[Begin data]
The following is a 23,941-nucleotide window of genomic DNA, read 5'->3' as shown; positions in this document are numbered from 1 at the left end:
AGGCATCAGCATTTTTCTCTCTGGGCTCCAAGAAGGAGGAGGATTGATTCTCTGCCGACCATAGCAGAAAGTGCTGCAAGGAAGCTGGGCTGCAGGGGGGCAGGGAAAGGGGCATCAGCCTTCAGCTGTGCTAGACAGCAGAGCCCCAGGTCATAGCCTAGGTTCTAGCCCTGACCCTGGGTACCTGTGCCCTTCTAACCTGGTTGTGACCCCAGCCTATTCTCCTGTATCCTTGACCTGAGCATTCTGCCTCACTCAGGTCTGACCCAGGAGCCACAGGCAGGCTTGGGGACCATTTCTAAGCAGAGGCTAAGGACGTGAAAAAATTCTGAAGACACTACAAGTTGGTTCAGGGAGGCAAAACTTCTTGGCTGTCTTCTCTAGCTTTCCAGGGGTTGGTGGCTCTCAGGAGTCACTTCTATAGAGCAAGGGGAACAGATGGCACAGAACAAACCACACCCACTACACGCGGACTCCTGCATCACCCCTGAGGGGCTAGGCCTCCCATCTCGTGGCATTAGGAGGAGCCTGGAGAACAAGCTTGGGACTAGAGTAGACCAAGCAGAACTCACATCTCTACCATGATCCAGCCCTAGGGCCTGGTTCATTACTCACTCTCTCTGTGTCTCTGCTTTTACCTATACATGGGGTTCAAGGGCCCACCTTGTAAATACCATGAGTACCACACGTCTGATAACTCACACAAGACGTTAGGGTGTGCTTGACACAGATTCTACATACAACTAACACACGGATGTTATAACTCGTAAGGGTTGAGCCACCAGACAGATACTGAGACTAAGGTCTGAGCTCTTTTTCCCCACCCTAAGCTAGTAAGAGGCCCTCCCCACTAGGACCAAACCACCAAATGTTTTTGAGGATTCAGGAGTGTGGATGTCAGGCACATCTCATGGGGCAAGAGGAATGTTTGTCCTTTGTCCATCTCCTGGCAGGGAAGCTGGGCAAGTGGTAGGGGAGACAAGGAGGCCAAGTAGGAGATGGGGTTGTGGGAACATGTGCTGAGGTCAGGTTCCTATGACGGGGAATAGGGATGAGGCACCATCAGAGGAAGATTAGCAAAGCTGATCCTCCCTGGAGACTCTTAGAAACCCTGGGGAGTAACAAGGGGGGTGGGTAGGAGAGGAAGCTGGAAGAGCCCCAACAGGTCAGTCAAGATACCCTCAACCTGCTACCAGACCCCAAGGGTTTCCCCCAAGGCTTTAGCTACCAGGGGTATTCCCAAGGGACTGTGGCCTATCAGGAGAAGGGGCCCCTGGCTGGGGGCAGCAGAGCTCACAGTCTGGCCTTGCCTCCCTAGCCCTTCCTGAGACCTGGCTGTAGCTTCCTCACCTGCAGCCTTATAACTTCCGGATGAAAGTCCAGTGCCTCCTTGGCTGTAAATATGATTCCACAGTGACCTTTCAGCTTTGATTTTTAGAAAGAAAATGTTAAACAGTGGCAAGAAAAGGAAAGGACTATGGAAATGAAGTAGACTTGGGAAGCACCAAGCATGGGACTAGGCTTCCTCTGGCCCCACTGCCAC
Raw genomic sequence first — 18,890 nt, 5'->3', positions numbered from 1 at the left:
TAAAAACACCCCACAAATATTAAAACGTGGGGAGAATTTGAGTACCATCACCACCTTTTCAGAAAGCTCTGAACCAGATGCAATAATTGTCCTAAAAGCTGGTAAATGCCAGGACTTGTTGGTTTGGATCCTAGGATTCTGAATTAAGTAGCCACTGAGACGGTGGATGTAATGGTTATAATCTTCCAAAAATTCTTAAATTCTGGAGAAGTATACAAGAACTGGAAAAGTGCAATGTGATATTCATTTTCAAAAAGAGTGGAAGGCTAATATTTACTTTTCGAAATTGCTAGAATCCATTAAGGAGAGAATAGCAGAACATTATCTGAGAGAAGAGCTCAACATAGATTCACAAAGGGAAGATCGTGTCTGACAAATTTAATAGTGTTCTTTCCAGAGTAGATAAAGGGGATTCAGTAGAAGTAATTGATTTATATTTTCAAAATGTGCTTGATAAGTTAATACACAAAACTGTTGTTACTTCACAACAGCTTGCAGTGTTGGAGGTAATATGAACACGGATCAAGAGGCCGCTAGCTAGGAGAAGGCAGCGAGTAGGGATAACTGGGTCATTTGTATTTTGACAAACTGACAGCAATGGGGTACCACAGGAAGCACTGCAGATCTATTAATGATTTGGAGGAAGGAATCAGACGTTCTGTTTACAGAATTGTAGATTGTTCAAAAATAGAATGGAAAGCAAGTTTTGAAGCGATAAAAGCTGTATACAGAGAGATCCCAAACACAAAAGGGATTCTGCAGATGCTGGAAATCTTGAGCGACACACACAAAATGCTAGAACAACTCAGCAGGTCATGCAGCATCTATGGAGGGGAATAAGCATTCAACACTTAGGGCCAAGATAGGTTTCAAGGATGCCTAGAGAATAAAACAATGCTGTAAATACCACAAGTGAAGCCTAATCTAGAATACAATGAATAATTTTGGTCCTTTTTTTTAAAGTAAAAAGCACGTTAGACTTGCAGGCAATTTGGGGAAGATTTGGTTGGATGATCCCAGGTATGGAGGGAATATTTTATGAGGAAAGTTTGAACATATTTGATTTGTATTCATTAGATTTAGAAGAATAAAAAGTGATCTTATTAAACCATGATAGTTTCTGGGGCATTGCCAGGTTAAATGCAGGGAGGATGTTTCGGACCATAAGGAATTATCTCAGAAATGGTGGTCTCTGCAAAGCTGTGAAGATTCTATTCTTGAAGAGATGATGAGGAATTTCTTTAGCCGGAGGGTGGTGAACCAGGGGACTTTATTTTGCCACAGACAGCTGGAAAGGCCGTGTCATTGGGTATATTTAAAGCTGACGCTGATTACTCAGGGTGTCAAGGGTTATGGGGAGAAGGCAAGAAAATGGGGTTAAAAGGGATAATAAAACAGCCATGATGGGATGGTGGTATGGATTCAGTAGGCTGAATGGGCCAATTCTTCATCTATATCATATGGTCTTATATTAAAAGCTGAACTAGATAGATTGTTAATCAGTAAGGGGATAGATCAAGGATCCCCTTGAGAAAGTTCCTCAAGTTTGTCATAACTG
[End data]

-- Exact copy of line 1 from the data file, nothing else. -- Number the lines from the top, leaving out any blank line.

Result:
The following is a 23,941-nucleotide window of genomic DNA, read 5'->3' as shown; positions in this document are numbered from 1 at the left end: